The key message for prospective adoptive parents is that if you are not willing to move to a community that closer represents the race/background of their child, and be willing to be the racial minorities as the parents; then why should they put the burden on their child to be the racial minority in that community?

8. What’s the No. 1 message they need to know after they adopt?

Parents should keep in mind after they adopt that this child will grown up and will continue to need them to be open and honest about the feelings that their son or daughter will always have the adoption loss as part of who they are.  Celebrate their uniqueness and be open to their vulnerability.

9. Talk to me about the importance of community and role models in building a strong racial identity…

Role models are key to building a strong racial identity in children.  But the role models the children will most connect with are the ones that the parents have in their home over for dinner, who the parents arrange for them to play with, who they see in their homes, in their churches, synagogues, and who coaches the Little League Team or teaches piano lessons.

10. How should parents talk to their children about issues like racism and stereotypes without going overboard and creating a sense of fear?

They should talk to them in age-appropriate ways the same they would talk to them about their adoption story and their birth family stories.  As stated before, parents first have to be honest about it.  They need to talk about White privilege and the various types of discrimination.

Living in transracial adoptive families, there are often many examples from people of color (ie: close friends and mentors) that parents can talk about proactively and devise appropriate ways they will handle or respond to situations of racism and stereotyping that their children will face at various points in their lives; even as children.  To not talk about small issues and bigger issues is to fail to give our children the proper tools and safe environments in which to share, learn and grow.

Parents can also help their children by talking with the role models, but not “sending their children to the racial role models” to teach them.  Ultimately, the children learn by seeing how their parents interact and respond.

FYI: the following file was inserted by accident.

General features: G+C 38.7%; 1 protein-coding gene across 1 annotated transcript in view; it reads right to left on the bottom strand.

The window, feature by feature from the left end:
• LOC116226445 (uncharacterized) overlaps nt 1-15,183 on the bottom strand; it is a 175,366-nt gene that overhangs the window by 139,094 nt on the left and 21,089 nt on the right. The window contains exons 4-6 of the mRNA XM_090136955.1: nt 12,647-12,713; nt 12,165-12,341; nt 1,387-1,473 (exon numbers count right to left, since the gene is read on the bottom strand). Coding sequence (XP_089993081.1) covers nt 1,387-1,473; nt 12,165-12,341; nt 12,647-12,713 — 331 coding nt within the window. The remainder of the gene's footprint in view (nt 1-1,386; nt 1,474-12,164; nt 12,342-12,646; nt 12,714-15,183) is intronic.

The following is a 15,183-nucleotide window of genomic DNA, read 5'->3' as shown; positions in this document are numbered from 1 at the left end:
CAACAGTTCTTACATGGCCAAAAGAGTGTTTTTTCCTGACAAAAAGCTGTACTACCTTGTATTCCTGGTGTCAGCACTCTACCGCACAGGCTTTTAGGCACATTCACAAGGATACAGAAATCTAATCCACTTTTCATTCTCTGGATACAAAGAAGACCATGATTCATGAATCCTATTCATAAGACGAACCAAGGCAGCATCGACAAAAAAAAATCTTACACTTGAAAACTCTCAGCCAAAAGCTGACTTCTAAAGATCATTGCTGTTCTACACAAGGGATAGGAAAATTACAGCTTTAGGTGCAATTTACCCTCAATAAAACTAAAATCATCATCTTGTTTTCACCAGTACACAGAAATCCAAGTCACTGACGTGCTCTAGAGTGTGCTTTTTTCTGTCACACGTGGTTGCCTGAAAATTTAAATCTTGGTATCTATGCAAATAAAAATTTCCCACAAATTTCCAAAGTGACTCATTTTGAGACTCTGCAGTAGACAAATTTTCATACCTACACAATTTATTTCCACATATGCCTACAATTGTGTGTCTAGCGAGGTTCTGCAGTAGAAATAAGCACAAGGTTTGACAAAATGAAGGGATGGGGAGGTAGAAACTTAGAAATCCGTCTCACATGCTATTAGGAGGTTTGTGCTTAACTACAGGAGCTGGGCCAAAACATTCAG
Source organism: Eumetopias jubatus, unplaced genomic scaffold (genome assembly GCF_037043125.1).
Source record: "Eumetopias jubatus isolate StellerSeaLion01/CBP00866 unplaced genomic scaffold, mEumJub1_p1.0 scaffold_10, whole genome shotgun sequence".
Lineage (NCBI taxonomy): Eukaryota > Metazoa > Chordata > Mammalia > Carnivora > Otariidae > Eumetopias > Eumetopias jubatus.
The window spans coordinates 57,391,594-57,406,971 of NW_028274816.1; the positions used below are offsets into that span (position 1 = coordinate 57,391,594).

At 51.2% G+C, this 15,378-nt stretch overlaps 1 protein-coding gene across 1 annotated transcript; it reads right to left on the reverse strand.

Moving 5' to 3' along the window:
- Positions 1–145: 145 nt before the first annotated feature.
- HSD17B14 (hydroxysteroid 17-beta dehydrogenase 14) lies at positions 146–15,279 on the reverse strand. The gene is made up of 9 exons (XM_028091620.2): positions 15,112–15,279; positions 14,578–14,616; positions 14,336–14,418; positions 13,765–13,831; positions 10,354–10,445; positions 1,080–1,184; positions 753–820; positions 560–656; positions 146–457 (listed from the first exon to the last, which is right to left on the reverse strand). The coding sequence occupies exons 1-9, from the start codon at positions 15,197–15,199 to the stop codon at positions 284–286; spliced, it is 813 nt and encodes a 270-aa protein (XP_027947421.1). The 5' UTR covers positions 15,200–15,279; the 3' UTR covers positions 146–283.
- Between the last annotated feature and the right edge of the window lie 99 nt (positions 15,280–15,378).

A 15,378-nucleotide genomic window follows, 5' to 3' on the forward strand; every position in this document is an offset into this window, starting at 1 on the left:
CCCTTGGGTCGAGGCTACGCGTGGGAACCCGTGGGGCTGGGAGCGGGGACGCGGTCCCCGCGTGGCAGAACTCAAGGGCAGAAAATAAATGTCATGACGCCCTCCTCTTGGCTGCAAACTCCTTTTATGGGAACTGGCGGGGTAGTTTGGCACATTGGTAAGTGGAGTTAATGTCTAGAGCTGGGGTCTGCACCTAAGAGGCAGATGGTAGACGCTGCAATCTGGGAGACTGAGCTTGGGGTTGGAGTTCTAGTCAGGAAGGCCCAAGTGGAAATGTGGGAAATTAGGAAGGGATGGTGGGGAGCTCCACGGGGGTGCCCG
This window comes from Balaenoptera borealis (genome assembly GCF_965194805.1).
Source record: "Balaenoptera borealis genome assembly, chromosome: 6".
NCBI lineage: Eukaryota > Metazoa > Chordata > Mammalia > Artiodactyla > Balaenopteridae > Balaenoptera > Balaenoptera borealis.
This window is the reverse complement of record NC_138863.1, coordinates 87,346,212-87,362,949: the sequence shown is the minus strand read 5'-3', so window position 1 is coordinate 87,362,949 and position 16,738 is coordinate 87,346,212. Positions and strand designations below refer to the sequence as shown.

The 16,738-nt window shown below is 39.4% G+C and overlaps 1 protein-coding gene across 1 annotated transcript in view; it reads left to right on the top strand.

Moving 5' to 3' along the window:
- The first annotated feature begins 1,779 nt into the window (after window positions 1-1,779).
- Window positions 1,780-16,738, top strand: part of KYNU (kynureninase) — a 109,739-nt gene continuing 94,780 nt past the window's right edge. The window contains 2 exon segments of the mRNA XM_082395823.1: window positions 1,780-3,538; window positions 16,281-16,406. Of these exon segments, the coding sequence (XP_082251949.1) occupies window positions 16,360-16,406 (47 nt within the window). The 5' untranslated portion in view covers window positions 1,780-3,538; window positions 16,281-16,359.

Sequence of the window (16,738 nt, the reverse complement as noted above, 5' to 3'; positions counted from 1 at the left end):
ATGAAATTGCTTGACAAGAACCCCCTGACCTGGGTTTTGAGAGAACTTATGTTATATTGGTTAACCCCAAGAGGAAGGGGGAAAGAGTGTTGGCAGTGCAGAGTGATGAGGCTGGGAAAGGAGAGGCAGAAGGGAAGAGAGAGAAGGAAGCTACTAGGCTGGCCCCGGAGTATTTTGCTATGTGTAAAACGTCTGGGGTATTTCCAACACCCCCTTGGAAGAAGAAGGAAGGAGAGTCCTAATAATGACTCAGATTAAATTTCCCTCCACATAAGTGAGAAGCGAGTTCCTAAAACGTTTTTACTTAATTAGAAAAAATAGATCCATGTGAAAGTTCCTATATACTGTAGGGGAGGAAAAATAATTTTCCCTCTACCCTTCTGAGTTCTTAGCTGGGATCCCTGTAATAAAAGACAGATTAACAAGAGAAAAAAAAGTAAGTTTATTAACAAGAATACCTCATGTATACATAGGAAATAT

Sometimes honest discussion that evokes a certain amount of fear is appropriate for children.  We need to prepare our children to live in the actual world, and not a pretend world where everyone is safe and treated fairly.

One example is how we teach our children about not talking to strangers, taking candy from them, or leaving with them unless they know the family “password”.  We are not afraid of talking to children about stranger danger, so why would we not talk to them about other types of danger; ones that happen to be rooted in racism?

11. What can adoption agencies or professionals do better or differently to help expectant parents find a transracial match that’s right for them?

Agencies should require adoptive parents to go through intensive cultural competency courses; and after the training, and only then, should they examine the matching process; which will often have a different outcome than the parents and/or agency originally anticipated.

Sometimes parents will naturally “selectively drop out” and realize that transracial placement would not be appropriate for them or a child.  This should be viewed as a positive; but usually isn’t by either the agency and/or the parents.

12. What can adoptive parents and birth parents do together to embrace their differences and create an environment for their child where diversity is valued?

Birthparents and adoptive parents need to have a professional prepare all of them by talking about fears, and preconceived ideas they have about the other, then all sit down with a professional “mediating” the discussion. Afterwards, the clinician should do a de-briefing with all parties separately.

I have done such meetings with great success.  It was amazing and powerful to watch how everyone’s walls came down, and everyone came up with a plan that had the child and their collective love for the child at the center of their actions; which certainly will have lasting positive results.

What do you think of Krista’s advice? What’s your take on transracial adoption? Leave you comment in the space below.